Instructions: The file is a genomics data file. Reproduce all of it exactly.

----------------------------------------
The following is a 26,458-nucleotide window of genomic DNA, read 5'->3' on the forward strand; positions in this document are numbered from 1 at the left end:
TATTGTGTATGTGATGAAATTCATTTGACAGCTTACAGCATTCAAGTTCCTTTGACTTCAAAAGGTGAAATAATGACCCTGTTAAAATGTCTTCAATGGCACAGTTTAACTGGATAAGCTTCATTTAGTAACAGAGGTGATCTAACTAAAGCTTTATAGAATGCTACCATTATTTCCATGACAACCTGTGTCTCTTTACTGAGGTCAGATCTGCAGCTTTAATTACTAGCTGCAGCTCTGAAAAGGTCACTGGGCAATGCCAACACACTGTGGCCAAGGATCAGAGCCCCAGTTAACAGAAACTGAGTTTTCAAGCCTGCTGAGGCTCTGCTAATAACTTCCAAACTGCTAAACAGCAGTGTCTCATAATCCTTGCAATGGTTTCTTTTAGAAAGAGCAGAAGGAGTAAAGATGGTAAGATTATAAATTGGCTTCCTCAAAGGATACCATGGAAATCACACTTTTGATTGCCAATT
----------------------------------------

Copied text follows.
The following is a 26,458-nucleotide window of genomic DNA, read 5'->3' on the forward strand; positions in this document are numbered from 1 at the left end:
TATTGTGTATGTGATGAAATTCATTTGACAGCTTACAGCATTCAAGTTCCTTTGACTTCAAAAGGTGAAATAATGACCCTGTTAAAATGTCTTCAATGGCACAGTTTAACTGGATAAGCTTCATTTAGTAACAGAGGTGATCTAACTAAAGCTTTATAGAATGCTACCATTATTTCCATGACAACCTGTGTCTCTTTACTGAGGTCAGATCTGCAGCTTTAATTACTAGCTGCAGCTCTGAAAAGGTCACTGGGCAATGCCAACACACTGTGGCCAAGGATCAGAGCCCCAGTTAACAGAAACTGAGTTTTCAAGCCTGCTGAGGCTCTGCTAATAACTTCCAAACTGCTAAACAGCAGTGTCTCATAATCCTTGCAATGGTTTCTTTTAGAAAGAGCAGAAGGAGTAAAGATGGTAAGATTATAAATTGGCTTCCTCAAAGGATACCATGGAAATCACACTTTTGATTGCCAATT